Doors & Windows of Cuba

 

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I did a lot of walking in Trinidad and was intrigued by the grandeur of the architecture, indicating the wealth that once was. I have a hard time admiring people with enormous wealth because I believe that in most cases it was made at the expense of someone else – in 1700 and 1800 Cuba it was slaves. It produces a cognitive dissonance because I do admire the beauty and craftsmanship that this wealth can purchase. I am intrigued by the skill that produced the doors within huge doors.

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And windows, within windows that are big enough to be really big doors. We were told that the metal cages around the windows were built to keep pirates from breaking in.

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The really big windows are functional, allowing maximum air circulation in the tropical climate, with very hot and humid summers. They also give people a place to be, to watch and interact with the people on the street. But that’s another post.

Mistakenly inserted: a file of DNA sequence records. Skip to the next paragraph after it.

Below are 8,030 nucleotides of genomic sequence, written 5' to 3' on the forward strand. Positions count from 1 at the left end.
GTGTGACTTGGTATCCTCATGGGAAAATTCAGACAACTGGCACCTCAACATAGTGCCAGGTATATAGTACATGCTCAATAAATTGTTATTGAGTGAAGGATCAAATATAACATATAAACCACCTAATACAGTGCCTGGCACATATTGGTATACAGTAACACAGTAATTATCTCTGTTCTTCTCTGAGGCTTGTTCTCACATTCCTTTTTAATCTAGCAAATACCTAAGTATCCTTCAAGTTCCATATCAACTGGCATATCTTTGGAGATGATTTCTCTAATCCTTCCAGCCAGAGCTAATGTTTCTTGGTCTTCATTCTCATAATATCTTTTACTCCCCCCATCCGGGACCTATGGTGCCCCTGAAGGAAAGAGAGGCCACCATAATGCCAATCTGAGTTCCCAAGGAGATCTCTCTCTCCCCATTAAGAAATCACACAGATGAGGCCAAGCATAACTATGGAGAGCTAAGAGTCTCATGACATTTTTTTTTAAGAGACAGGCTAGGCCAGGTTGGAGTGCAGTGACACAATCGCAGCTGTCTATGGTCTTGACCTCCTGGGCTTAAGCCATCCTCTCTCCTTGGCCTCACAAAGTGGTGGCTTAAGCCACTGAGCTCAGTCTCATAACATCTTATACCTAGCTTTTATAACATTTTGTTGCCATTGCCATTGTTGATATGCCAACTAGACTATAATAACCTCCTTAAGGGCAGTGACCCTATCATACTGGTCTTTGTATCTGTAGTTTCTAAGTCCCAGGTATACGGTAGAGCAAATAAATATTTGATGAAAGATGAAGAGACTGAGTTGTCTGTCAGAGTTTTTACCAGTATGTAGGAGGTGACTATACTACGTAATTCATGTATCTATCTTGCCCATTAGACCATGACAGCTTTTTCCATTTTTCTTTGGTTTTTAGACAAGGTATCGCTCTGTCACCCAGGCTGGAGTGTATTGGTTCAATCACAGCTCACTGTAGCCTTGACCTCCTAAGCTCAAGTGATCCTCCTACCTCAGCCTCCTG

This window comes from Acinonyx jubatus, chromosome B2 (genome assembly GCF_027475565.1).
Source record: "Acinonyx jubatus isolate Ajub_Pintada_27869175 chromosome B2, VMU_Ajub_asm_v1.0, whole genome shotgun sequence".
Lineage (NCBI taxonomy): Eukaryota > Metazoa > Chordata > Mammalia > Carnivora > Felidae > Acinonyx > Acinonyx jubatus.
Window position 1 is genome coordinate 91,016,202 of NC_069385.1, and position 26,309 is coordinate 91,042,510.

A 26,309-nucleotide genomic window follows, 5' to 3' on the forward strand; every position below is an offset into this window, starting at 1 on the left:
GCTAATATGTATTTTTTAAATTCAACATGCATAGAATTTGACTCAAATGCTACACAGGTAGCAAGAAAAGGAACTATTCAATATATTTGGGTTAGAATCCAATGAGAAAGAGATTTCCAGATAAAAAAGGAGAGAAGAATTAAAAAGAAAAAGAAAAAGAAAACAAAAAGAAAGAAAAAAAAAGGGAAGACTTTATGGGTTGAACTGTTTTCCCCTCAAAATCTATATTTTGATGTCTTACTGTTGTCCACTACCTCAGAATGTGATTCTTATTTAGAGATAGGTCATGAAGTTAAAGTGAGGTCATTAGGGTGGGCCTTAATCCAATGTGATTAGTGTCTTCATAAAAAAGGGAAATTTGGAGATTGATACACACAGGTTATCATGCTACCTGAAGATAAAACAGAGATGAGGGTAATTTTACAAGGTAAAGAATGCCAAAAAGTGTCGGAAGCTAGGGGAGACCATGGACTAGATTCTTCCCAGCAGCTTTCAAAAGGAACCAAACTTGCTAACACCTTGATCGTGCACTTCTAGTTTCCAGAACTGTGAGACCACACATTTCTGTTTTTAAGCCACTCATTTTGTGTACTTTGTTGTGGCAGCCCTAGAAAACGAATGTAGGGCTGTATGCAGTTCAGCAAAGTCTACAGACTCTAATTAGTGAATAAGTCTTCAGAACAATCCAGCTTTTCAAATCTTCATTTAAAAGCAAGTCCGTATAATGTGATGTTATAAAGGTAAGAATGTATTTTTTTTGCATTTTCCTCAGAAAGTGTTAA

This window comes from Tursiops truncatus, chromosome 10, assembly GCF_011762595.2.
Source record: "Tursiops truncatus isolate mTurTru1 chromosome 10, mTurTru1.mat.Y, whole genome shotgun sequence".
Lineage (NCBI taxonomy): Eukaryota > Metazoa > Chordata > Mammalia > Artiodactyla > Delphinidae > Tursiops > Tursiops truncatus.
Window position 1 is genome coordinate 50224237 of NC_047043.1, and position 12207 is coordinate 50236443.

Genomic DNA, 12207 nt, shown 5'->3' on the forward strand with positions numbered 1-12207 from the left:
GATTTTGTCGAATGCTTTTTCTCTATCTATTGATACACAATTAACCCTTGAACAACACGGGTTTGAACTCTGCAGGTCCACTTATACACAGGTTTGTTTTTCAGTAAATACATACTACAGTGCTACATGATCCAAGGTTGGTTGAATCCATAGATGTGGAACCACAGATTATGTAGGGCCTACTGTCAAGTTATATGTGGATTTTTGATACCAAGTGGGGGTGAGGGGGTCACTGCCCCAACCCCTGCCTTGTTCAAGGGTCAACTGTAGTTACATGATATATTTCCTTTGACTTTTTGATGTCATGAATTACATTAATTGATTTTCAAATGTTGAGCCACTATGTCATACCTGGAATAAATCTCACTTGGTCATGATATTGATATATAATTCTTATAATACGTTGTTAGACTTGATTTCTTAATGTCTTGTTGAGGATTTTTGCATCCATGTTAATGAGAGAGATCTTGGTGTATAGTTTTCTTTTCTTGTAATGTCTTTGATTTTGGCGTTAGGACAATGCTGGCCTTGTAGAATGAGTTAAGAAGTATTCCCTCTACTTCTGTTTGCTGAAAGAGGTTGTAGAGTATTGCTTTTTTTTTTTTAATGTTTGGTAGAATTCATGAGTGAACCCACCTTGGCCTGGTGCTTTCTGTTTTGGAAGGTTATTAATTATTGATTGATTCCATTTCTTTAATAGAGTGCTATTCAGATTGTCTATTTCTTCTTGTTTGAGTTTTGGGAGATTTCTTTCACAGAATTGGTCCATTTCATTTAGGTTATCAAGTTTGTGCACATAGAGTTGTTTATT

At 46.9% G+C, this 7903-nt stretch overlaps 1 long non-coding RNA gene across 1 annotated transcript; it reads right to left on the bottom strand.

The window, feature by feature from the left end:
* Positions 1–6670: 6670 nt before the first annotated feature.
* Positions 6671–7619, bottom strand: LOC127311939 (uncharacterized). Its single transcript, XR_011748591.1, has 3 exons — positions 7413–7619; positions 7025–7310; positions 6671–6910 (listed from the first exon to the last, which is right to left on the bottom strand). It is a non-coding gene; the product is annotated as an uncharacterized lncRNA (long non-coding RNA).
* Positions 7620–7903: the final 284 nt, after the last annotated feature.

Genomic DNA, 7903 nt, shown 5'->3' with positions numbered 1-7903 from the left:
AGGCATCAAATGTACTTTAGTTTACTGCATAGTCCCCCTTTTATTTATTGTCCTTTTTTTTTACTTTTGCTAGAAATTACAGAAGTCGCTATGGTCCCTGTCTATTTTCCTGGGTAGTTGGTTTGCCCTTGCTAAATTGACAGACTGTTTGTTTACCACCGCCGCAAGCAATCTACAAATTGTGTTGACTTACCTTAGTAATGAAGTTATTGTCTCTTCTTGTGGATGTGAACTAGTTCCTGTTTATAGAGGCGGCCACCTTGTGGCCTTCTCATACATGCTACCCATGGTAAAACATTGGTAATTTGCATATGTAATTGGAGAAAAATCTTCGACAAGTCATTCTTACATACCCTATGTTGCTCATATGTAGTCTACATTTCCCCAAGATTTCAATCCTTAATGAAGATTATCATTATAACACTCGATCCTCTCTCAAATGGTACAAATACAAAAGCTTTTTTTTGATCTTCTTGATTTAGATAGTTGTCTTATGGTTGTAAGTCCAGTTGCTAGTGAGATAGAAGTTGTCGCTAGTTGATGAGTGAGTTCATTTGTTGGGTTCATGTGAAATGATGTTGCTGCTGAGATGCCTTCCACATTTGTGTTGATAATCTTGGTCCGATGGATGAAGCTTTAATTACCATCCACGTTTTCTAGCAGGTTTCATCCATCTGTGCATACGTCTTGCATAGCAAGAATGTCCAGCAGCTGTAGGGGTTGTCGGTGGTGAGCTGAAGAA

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Categories: Architecture, Cuba

Tagged as: , , ,

8 Comments »

  1. These are gorgeous Pat. Great photos. While slpmartin’s comment is accurate, it does not deny the beauty you have captured here, a strange compelling irony given the evil of slavery.

    Like

  2. The window and the door in the top two photos have what looks like a Moorish influence – I guess from the island’s history under Spanish control and of Spain’s occupation by Berbers and Arabs from the Magreb.

    Are we moving forward? Does history look different when one gets up close to the events? How can slavery have taken place at all? As they say, it’s ‘complicated’

    Liked by 1 person

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